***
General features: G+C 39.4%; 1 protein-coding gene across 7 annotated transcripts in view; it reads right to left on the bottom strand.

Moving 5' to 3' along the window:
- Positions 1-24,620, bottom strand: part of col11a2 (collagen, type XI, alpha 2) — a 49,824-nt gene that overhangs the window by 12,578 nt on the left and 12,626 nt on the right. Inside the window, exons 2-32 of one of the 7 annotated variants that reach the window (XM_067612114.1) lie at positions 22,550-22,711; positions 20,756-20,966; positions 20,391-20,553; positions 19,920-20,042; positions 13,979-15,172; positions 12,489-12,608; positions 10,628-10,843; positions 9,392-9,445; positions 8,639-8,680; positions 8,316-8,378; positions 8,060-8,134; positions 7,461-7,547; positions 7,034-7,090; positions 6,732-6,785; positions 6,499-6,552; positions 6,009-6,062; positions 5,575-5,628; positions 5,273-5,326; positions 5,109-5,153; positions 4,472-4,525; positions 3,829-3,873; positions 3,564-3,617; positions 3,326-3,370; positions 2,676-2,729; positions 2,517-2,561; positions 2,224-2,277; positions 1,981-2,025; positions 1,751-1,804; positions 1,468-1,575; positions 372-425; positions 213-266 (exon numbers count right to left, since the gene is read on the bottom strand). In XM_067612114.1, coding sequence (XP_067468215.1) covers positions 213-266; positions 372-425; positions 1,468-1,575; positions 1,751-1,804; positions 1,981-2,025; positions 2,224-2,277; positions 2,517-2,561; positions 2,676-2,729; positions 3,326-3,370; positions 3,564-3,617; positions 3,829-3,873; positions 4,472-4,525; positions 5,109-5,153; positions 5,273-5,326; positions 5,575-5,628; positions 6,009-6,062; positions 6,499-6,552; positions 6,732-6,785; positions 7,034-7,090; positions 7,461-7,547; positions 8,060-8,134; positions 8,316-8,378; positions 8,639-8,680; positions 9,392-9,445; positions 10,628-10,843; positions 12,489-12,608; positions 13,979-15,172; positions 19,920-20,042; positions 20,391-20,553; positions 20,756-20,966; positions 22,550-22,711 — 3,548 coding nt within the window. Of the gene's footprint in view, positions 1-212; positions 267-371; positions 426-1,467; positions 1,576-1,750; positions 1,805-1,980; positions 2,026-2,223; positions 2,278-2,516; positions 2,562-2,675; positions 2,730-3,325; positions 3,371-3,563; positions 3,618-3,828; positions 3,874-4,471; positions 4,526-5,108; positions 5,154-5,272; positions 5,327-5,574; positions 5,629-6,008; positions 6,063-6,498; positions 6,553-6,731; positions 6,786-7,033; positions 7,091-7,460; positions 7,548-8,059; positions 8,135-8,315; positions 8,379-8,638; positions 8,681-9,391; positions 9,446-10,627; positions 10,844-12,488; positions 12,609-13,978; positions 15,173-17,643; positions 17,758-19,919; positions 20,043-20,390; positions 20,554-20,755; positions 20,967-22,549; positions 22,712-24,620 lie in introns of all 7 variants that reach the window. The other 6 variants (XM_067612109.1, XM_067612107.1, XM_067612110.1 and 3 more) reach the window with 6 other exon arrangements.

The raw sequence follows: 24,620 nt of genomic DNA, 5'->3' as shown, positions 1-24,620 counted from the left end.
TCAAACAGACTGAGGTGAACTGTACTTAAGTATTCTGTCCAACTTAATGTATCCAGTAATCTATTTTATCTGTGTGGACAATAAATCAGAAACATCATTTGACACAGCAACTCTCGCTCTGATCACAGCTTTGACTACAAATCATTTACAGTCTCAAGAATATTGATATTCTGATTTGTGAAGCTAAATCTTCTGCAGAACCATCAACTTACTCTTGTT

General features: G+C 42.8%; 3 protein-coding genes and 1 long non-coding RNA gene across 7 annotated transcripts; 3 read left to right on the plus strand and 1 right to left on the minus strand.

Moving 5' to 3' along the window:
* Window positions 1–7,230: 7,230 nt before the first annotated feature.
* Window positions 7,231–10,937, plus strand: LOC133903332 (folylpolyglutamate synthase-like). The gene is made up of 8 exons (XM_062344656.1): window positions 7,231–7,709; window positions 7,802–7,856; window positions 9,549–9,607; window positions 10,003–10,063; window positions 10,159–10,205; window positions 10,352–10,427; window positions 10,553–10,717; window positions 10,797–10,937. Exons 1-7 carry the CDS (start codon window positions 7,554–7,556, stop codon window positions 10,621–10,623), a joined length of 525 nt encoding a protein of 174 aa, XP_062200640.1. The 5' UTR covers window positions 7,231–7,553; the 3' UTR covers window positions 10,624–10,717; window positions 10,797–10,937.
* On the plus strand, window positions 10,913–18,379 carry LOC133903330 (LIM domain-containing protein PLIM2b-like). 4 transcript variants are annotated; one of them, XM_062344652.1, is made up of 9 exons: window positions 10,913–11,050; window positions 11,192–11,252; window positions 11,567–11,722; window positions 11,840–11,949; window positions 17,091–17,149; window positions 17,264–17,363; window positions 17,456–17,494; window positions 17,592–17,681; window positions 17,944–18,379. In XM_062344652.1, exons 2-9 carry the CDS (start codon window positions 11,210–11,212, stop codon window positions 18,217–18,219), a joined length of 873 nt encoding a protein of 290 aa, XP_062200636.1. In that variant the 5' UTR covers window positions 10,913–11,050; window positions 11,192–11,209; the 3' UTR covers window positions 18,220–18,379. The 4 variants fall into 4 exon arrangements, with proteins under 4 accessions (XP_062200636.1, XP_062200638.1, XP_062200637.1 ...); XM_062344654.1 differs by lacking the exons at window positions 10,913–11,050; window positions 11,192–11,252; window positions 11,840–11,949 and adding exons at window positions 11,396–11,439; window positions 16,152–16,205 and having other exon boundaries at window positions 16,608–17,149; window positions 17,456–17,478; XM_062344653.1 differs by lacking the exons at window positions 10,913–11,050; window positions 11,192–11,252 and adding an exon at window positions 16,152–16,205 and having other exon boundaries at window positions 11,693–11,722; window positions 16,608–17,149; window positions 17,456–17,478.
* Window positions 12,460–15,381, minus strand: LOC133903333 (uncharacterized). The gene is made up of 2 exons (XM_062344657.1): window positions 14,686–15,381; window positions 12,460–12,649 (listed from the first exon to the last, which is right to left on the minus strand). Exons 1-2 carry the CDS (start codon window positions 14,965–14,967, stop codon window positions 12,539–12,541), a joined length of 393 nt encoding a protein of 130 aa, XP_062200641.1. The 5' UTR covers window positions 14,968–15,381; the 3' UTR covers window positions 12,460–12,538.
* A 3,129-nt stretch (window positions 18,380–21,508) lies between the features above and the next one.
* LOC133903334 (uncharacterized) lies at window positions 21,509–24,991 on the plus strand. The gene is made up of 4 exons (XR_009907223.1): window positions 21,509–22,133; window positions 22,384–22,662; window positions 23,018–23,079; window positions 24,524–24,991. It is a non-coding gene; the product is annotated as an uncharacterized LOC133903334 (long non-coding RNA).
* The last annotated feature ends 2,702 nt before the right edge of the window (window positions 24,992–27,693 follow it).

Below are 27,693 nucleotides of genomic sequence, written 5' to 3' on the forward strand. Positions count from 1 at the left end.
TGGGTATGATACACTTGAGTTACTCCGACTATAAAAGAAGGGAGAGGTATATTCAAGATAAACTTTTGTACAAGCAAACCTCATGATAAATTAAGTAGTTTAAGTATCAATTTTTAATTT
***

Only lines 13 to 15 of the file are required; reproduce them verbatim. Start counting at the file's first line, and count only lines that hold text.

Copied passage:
* LOC133903334 (uncharacterized) lies at window positions 21,509–24,991 on the plus strand. The gene is made up of 4 exons (XR_009907223.1): window positions 21,509–22,133; window positions 22,384–22,662; window positions 23,018–23,079; window positions 24,524–24,991. It is a non-coding gene; the product is annotated as an uncharacterized LOC133903334 (long non-coding RNA).
* The last annotated feature ends 2,702 nt before the right edge of the window (window positions 24,992–27,693 follow it).

Below are 27,693 nucleotides of genomic sequence, written 5' to 3' on the forward strand. Positions count from 1 at the left end.